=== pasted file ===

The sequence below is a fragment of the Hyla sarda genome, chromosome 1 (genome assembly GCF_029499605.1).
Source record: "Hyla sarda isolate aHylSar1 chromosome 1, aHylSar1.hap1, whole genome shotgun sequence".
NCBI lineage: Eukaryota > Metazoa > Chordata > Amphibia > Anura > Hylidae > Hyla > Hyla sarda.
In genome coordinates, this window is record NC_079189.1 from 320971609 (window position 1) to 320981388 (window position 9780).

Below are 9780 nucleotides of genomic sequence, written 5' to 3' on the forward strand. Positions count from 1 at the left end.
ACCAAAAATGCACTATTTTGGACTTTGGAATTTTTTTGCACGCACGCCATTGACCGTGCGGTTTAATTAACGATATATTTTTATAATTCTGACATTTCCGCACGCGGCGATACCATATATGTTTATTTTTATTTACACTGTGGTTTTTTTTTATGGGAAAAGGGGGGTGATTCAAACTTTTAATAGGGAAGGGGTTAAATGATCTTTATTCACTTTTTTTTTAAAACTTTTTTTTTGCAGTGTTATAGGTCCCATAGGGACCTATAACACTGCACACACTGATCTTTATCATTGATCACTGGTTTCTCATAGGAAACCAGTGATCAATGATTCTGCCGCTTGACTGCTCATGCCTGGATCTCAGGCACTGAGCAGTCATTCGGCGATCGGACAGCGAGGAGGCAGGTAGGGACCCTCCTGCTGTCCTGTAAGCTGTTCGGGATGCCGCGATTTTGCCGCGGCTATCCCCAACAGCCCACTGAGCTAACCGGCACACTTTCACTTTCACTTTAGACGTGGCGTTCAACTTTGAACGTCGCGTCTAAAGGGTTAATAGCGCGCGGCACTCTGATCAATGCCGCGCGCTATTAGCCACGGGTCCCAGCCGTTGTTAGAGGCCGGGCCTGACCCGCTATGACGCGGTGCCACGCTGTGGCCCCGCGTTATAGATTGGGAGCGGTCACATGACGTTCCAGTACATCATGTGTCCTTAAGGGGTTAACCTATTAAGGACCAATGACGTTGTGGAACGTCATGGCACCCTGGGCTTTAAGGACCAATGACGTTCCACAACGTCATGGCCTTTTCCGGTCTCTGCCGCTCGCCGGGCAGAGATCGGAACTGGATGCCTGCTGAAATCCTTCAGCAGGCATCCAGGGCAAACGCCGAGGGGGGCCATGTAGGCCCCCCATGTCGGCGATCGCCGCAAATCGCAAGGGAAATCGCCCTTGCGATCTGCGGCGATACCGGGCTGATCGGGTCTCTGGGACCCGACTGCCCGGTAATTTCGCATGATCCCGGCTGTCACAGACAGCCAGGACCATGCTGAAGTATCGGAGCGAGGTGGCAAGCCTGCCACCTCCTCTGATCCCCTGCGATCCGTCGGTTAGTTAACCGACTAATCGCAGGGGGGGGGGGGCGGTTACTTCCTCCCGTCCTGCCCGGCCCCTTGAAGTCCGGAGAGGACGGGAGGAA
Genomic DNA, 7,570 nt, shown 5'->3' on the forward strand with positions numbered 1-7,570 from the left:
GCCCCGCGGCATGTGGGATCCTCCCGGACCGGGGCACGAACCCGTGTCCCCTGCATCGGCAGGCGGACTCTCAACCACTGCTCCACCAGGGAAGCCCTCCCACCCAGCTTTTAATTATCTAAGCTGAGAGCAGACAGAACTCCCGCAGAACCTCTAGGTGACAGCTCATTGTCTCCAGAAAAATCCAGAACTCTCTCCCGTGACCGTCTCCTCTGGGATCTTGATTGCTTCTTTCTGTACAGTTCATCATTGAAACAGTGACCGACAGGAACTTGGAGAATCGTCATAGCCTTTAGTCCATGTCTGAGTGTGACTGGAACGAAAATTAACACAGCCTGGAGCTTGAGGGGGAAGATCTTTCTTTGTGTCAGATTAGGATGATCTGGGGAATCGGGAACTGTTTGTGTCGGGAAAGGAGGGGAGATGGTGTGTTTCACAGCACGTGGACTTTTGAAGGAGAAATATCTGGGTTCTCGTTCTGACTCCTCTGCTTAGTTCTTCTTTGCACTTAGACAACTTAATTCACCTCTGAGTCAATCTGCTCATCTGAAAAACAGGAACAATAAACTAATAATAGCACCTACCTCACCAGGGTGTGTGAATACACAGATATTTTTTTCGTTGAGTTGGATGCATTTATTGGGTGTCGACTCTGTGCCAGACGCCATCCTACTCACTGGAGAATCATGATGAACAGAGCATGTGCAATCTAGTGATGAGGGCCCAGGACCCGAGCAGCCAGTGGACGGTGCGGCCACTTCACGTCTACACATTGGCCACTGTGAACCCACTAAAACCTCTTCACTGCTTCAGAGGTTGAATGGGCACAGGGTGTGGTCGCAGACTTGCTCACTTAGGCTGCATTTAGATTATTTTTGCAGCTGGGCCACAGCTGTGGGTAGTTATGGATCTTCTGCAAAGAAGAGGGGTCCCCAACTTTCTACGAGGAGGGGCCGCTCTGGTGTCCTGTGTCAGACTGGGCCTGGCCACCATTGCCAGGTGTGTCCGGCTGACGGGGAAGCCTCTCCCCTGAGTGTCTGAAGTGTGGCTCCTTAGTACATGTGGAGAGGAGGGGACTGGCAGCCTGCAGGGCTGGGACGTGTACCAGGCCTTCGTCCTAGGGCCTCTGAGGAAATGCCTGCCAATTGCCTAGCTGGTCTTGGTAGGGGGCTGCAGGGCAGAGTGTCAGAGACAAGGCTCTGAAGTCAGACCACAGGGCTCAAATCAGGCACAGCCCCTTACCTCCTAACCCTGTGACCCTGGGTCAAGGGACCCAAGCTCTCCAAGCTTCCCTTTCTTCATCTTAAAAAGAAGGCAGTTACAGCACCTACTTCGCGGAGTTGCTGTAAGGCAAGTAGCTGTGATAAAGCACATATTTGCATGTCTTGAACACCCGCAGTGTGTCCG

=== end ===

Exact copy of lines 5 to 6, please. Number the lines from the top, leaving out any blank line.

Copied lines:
Below are 9780 nucleotides of genomic sequence, written 5' to 3' on the forward strand. Positions count from 1 at the left end.
ACCAAAAATGCACTATTTTGGACTTTGGAATTTTTTTGCACGCACGCCATTGACCGTGCGGTTTAATTAACGATATATTTTTATAATTCTGACATTTCCGCACGCGGCGATACCATATATGTTTATTTTTATTTACACTGTGGTTTTTTTTTATGGGAAAAGGGGGGTGATTCAAACTTTTAATAGGGAAGGGGTTAAATGATCTTTATTCACTTTTTTTTTAAAACTTTTTTTTTGCAGTGTTATAGGTCCCATAGGGACCTATAACACTGCACACACTGATCTTTATCATTGATCACTGGTTTCTCATAGGAAACCAGTGATCAATGATTCTGCCGCTTGACTGCTCATGCCTGGATCTCAGGCACTGAGCAGTCATTCGGCGATCGGACAGCGAGGAGGCAGGTAGGGACCCTCCTGCTGTCCTGTAAGCTGTTCGGGATGCCGCGATTTTGCCGCGGCTATCCCCAACAGCCCACTGAGCTAACCGGCACACTTTCACTTTCACTTTAGACGTGGCGTTCAACTTTGAACGTCGCGTCTAAAGGGTTAATAGCGCGCGGCACTCTGATCAATGCCGCGCGCTATTAGCCACGGGTCCCAGCCGTTGTTAGAGGCCGGGCCTGACCCGCTATGACGCGGTGCCACGCTGTGGCCCCGCGTTATAGATTGGGAGCGGTCACATGACGTTCCAGTACATCATGTGTCCTTAAGGGGTTAACCTATTAAGGACCAATGACGTTGTGGAACGTCATGGCACCCTGGGCTTTAAGGACCAATGACGTTCCACAACGTCATGGCCTTTTCCGGTCTCTGCCGCTCGCCGGGCAGAGATCGGAACTGGATGCCTGCTGAAATCCTTCAGCAGGCATCCAGGGCAAACGCCGAGGGGGGCCATGTAGGCCCCCCATGTCGGCGATCGCCGCAAATCGCAAGGGAAATCGCCCTTGCGATCTGCGGCGATACCGGGCTGATCGGGTCTCTGGGACCCGACTGCCCGGTAATTTCGCATGATCCCGGCTGTCACAGACAGCCAGGACCATGCTGAAGTATCGGAGCGAGGTGGCAAGCCTGCCACCTCCTCTGATCCCCTGCGATCCGTCGGTTAGTTAACCGACTAATCGCAGGGGGGGGGGGGCGGTTACTTCCTCCCGTCCTGCCCGGCCCCTTGAAGTCCGGAGAGGACGGGAGGAA